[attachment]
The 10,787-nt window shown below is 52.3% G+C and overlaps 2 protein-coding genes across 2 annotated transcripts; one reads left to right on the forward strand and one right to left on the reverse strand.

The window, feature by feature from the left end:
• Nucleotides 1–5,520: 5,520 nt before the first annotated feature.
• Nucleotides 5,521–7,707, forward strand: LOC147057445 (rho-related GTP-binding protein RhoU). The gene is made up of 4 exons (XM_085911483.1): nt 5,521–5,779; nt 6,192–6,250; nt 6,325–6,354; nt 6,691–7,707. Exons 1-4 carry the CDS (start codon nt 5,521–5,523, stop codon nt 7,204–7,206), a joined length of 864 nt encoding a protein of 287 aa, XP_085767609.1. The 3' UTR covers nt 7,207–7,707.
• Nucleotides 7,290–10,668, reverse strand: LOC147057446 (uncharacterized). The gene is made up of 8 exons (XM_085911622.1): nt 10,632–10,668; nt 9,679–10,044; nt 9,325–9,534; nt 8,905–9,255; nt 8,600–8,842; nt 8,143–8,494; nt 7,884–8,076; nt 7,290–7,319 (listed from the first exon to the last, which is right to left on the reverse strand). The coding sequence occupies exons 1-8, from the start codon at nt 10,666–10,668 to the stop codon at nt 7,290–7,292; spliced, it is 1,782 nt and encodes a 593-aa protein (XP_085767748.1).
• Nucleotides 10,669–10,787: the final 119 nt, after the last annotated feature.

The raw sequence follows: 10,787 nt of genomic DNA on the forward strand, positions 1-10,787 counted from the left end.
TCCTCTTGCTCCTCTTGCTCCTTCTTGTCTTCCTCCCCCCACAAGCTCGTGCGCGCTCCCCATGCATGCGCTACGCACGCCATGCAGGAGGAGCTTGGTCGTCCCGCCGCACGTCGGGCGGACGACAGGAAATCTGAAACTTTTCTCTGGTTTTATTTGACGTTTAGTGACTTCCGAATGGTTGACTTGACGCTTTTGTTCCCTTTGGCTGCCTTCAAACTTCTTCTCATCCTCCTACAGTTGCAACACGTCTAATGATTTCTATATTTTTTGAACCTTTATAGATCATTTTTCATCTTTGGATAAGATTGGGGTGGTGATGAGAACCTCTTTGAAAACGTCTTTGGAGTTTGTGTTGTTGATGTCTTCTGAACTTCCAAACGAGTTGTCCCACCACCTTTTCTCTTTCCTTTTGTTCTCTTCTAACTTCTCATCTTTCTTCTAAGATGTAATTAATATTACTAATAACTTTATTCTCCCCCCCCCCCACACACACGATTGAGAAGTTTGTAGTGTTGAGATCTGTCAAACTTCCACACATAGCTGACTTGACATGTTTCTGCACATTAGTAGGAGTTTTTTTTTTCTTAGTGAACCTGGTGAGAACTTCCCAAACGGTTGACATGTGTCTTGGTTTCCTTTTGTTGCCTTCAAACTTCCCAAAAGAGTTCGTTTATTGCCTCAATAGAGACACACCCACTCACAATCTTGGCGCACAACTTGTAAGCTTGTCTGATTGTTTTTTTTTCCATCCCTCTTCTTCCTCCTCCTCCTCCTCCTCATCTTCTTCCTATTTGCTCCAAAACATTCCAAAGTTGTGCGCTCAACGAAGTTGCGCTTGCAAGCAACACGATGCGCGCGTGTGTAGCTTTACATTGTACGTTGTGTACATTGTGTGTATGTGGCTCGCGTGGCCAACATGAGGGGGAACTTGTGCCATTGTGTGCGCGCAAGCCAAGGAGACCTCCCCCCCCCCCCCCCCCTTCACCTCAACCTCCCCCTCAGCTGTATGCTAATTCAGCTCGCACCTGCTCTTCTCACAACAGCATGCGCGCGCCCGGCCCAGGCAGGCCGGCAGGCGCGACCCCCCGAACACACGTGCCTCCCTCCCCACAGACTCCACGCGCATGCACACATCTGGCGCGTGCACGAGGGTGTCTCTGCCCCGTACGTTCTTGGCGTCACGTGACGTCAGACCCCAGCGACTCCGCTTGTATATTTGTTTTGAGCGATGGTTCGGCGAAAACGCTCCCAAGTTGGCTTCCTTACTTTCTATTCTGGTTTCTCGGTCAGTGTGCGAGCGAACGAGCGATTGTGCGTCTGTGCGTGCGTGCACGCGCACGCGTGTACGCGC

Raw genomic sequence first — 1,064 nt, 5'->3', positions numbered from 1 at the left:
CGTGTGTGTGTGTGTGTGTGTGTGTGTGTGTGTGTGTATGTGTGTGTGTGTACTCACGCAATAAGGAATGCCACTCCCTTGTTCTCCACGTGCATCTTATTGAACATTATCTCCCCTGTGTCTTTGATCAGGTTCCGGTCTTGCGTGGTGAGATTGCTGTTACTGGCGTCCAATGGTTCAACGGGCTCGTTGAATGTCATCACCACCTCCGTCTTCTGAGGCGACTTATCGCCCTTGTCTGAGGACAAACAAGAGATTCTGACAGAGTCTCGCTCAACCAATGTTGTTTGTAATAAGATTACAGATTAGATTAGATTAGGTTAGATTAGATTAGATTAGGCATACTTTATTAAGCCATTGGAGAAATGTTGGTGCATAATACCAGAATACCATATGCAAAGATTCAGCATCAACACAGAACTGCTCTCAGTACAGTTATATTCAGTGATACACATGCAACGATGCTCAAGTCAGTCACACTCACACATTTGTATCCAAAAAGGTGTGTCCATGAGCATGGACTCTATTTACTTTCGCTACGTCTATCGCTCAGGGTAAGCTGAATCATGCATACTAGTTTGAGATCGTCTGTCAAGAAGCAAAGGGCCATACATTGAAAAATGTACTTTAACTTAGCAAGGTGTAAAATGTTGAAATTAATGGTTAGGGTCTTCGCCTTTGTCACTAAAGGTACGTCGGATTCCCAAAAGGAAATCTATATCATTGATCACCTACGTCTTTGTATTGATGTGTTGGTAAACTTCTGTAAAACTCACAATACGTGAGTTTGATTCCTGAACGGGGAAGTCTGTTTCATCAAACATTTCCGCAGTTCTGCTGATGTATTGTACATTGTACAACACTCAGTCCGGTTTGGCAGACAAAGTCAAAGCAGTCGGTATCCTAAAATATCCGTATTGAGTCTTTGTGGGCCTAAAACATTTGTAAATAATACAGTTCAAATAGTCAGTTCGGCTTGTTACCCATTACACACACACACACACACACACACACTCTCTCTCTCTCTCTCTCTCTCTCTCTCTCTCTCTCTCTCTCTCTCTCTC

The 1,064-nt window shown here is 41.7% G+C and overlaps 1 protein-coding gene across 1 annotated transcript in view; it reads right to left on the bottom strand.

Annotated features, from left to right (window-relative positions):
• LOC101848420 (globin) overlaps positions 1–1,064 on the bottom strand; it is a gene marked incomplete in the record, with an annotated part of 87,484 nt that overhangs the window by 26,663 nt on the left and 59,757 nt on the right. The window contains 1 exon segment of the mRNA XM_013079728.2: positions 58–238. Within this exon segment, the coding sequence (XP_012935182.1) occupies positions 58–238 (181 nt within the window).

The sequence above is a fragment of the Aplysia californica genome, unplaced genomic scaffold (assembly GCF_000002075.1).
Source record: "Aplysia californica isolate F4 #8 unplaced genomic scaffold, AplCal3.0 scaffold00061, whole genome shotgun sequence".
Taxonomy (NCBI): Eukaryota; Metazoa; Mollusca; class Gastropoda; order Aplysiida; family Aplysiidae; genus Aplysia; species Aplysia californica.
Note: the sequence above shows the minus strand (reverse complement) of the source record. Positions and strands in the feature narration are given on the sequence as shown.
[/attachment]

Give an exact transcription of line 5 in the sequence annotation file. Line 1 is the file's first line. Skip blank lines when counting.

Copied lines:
• Nucleotides 7,290–10,668, reverse strand: LOC147057446 (uncharacterized). The gene is made up of 8 exons (XM_085911622.1): nt 10,632–10,668; nt 9,679–10,044; nt 9,325–9,534; nt 8,905–9,255; nt 8,600–8,842; nt 8,143–8,494; nt 7,884–8,076; nt 7,290–7,319 (listed from the first exon to the last, which is right to left on the reverse strand). The coding sequence occupies exons 1-8, from the start codon at nt 10,666–10,668 to the stop codon at nt 7,290–7,292; spliced, it is 1,782 nt and encodes a 593-aa protein (XP_085767748.1).